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Ralph VAUGHAN WILLIAMS (1872-1958)
The Wasps - Overture (1909) [8:52]
Serenade to Music (1938) [13:27]
Fantasia on 'Greensleeves' (arr. Ralph Greaves) (1934) [4:59]
Toward the Unknown Region (1907) [12:12]
Symphony No. 5 in D (1943) [38:28]
Philharmonia/Sir John Barbirolli (5); Elsie Morison (soprano); Marjorie Thomas (alto); Duncan Robertson (tenor); Trevor Anthony (bass); chorus/Peter Gellhorn; London Symphony Orchestra/Sir Malcolm Sargent.
rec. No. 1 Studio, Abbey Road, London, 7-9 May 1957 (Sargent); Kingsway Hall, London, 8-9 May 1962. ADD
Experience Classicsonline

Rehearing a favourite recording after a gap of several years can be a funny thing. Sometimes we marvel afresh at the excellence of the performance or the recorded sound. Sometimes we hear something new, a detail of interpretation that had escaped our notice before and which now contributes in its own way to our satisfaction. Occasionally we revisit a performance of which we had a rather low opinion, only to find, this time round, that it was rather better than we had supposed. And now and again we will listen to a record we thought we knew and loved and find less in it than we had thought; the magic has vanished, the performance remains earthbound.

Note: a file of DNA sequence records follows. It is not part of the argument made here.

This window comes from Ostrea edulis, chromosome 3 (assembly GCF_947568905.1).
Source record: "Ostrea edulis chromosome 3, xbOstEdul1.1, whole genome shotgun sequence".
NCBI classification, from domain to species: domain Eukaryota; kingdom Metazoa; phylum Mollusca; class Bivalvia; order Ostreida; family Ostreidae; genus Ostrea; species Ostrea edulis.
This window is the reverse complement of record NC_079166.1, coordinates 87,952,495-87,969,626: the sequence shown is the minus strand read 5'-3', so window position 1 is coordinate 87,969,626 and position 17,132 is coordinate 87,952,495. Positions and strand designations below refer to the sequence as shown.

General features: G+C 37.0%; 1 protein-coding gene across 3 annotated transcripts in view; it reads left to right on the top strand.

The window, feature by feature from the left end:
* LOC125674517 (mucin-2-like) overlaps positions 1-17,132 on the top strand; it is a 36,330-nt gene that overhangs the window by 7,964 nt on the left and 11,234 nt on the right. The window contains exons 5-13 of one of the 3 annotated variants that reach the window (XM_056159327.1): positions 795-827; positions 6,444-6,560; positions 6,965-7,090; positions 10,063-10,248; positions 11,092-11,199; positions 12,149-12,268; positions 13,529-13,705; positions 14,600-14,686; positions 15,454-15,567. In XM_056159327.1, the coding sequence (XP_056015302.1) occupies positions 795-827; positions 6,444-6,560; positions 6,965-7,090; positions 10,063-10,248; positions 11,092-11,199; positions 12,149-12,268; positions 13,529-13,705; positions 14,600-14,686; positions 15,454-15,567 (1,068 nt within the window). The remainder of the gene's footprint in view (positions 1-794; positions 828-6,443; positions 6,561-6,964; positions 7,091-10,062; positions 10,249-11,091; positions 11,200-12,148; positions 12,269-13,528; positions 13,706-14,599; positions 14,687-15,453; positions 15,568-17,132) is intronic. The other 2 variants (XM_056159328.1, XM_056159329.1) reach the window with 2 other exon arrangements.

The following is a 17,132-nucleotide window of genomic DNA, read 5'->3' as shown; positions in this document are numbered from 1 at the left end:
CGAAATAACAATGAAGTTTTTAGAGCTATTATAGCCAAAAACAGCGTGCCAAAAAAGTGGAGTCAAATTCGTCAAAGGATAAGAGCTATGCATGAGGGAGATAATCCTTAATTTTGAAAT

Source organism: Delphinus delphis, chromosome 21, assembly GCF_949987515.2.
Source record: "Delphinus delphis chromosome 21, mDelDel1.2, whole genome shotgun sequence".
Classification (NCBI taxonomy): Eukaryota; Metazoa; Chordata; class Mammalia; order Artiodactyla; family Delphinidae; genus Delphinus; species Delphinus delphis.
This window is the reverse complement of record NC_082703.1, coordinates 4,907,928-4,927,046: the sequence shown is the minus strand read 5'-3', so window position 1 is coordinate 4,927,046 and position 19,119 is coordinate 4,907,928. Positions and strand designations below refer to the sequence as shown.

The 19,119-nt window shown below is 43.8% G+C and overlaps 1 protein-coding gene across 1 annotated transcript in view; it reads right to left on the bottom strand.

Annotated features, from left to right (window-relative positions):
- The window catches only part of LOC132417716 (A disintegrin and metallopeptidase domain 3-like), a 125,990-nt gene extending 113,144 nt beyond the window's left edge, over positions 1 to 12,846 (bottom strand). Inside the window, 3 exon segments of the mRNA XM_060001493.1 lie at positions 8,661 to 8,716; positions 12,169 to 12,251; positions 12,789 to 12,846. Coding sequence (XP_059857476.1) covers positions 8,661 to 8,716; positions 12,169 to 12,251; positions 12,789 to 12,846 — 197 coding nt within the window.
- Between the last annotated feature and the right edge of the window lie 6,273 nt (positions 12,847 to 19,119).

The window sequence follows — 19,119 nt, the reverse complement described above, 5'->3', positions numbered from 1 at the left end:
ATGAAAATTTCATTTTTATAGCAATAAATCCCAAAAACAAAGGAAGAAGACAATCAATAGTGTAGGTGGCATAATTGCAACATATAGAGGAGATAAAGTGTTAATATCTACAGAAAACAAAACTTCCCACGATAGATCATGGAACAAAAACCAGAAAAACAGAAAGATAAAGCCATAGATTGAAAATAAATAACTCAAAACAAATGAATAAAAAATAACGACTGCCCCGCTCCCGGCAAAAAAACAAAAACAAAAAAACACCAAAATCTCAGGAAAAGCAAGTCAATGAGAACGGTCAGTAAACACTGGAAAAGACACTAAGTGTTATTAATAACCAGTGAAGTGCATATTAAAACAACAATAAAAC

Listening to this reissue of vintage Vaughan Williams recordings from the EMI vaults I experienced conflicting reactions; both welcome surprise and a sense of disappointment. The Sargent items were far better and more involving than I had remembered them; Barbirolli’s famous interpretation of the Fifth Symphony now seems rather less than the sum of its parts.

To mark the RVW centenary EMI have combined the contents of two previous CD releases of the composer’s music. The Sargent items had their first CD incarnation in 1990 in the old Studio series, the Barbirolli VW Fifth appearing on a previous British Composers CD in 1994, when it was paired with Bax’s Tintagel. EMI appear to have used the same remasterings as before; this is not a problem in the Sargent items, where the sound is full and clear, if with a relatively high level of tape hiss. For the Barbirolli Fifth, however, the sound is muffled and occluded; this recording would have benefited from fresh remastering.

Sargent’s reputation is very much in the doldrums at the moment, but in music with which he had a strong personal affinity he could be as persuasive as anyone. Here in four RVW works his affection for the music is never in doubt. The early stereo copes well with the radiance of the choral setting of Serenade to Music and Toward the Unknown Region. In the Serenade Sargent’s four soloists (in place of the original sixteen) are oratorio stalwarts of the day and fulfil their roles admirably; Elsie Morison is particularly splendid. In these works Sargent’s handling of the chorus is everything we would expect from him. He also gives a rousing performance of The Wasps and delineates well the delicate tracery of Greensleeves. Listening to this and the recently released BBC Legends CD of Sargent Prom performances of the Sibelius and RVW Fourth Symphonies suggests that there was rather more to ‘Flash Harry’ than he is sometimes given credit for.